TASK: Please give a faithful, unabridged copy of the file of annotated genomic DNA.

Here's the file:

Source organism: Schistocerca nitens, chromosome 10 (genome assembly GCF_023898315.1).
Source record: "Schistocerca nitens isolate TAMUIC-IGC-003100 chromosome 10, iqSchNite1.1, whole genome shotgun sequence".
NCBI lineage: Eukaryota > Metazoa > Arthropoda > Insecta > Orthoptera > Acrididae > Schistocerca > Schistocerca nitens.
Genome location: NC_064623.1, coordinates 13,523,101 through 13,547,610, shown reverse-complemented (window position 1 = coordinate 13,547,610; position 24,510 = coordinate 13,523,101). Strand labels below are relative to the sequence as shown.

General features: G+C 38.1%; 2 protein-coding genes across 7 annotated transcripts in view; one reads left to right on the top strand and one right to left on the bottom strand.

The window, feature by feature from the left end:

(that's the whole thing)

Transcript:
Source organism: Schistocerca nitens, chromosome 10 (genome assembly GCF_023898315.1).
Source record: "Schistocerca nitens isolate TAMUIC-IGC-003100 chromosome 10, iqSchNite1.1, whole genome shotgun sequence".
NCBI lineage: Eukaryota > Metazoa > Arthropoda > Insecta > Orthoptera > Acrididae > Schistocerca > Schistocerca nitens.
Genome location: NC_064623.1, coordinates 13,523,101 through 13,547,610, shown reverse-complemented (window position 1 = coordinate 13,547,610; position 24,510 = coordinate 13,523,101). Strand labels below are relative to the sequence as shown.

General features: G+C 38.1%; 2 protein-coding genes across 7 annotated transcripts in view; one reads left to right on the top strand and one right to left on the bottom strand.

The window, feature by feature from the left end: